There are a few things to mention regarding the grammar of construct chains. First, you will notice the dash-like line between some of the words in the examples above. This is called a maqqef and functions much like a hyphen in English. However, it has more to do with accents than anything else. It will sometimes appear in a construct chain and other times will not. Either way, the meaning of the construct chain is unaffected.
Secondly, pronoun suffixes are actually a form of construct chain. There is an example of this above, where a more wooden translation would have been, “the house of the brothers of the lord of me.” As you can see from this translation, the pronoun suffix is actually just another link in the chain. The only way it is different than other words in a construct chain is the fact that it is a suffix.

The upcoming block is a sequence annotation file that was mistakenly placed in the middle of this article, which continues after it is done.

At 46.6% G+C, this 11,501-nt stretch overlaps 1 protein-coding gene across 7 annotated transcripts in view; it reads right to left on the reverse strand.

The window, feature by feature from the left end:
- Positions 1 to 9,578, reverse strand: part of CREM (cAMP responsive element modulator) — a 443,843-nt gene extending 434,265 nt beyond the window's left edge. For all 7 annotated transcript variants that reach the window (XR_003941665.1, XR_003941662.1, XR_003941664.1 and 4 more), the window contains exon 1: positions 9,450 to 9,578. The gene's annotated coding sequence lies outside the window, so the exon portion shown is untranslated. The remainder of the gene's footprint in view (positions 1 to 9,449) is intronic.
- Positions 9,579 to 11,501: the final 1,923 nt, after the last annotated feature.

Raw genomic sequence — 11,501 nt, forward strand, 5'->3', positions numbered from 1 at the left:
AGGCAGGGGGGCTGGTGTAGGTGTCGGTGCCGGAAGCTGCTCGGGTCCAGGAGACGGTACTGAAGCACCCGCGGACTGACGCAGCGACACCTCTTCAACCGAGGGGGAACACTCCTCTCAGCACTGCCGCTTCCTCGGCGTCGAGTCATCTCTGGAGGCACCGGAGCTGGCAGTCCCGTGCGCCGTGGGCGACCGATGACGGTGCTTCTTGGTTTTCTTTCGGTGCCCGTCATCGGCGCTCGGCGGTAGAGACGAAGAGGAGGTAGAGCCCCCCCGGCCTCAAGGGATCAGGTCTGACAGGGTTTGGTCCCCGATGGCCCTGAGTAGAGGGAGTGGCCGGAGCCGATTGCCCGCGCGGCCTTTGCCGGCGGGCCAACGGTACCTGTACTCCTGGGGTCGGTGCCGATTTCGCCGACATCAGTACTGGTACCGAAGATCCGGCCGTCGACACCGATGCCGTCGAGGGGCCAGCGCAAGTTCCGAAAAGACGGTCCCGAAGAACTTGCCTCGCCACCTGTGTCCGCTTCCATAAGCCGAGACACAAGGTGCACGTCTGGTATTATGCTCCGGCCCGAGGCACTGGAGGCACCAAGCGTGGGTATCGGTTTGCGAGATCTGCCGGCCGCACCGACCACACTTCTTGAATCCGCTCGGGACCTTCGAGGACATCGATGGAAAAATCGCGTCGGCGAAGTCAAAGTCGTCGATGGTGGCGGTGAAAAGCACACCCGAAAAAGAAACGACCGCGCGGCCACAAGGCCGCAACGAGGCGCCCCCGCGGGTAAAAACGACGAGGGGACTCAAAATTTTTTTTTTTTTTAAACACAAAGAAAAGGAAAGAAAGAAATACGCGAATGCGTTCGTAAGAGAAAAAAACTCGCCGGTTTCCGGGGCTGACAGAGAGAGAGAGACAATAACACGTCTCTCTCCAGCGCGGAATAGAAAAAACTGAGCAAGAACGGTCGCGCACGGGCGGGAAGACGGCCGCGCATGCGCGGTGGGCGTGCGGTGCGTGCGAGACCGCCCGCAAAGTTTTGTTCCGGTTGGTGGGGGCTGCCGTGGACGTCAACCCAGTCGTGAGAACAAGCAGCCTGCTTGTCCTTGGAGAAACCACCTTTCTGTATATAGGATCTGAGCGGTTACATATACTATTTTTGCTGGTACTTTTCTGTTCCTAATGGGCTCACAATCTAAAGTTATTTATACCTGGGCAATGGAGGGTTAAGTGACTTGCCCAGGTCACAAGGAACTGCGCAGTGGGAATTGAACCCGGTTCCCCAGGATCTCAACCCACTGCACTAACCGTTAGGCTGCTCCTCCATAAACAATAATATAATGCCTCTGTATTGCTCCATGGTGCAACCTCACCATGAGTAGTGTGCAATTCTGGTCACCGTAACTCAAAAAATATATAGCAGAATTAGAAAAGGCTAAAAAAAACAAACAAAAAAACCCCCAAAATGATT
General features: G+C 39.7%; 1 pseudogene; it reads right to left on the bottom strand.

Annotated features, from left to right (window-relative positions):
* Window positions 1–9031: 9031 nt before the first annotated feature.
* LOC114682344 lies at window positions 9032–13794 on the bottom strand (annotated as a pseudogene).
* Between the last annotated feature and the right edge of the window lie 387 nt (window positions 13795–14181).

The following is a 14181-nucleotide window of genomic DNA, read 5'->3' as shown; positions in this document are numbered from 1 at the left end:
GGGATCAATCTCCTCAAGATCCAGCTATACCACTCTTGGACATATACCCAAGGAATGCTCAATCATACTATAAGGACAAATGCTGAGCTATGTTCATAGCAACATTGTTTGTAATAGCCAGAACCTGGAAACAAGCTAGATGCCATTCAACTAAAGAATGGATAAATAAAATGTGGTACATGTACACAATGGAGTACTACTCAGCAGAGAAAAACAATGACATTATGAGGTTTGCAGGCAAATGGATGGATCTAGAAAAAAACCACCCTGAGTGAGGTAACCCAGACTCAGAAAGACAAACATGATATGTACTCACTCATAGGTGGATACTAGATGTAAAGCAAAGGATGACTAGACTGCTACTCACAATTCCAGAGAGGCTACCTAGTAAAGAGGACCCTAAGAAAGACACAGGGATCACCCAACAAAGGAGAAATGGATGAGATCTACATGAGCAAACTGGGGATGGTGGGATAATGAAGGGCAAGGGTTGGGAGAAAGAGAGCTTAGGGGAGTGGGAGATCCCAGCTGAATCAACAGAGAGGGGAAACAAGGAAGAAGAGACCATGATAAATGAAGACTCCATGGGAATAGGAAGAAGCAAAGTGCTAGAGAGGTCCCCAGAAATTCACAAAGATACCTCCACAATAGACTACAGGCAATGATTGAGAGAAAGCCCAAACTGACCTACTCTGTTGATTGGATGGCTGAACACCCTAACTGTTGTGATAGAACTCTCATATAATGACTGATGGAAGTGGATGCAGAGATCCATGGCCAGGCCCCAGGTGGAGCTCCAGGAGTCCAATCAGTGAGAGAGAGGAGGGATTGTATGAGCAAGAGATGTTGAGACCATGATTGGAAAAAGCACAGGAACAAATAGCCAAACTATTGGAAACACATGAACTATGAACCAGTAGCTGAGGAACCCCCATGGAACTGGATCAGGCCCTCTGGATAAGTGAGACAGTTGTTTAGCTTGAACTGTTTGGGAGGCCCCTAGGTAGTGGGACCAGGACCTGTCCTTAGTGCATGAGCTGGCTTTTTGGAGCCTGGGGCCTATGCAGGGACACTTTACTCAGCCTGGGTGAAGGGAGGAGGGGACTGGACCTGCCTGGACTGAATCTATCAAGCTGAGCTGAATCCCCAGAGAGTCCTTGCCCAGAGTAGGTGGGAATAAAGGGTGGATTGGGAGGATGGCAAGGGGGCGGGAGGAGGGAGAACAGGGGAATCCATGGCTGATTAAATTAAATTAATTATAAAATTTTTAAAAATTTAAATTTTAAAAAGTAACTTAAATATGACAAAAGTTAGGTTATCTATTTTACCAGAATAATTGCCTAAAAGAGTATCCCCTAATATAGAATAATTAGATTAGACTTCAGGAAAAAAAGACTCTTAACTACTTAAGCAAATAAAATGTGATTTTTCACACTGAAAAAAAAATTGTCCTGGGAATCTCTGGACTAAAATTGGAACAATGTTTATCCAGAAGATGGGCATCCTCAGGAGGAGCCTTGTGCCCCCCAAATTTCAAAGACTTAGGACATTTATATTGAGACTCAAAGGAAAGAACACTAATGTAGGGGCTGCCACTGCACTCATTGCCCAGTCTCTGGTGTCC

Finally, it is important to understand definiteness with regards to construct chains—whether the construct chain contains the sense of the definite article (i.e. ה in Hebrew, “the” in English). An entire construct chain in Hebrew is understood to be definite if the final word in the chain is definite—either because it is a proper noun, a pronoun suffix or possesses the definite article. From the examples above, you can see that they are all definite, except for the last example. The first three are definite because they end with a proper noun. The fourth is definite because the 1cs pronoun suffix (“my”) at the end of the chain. The fifth example is definite because of the presence of the definite article. But the last example is indefinite and hence is translated, “a tree of life.”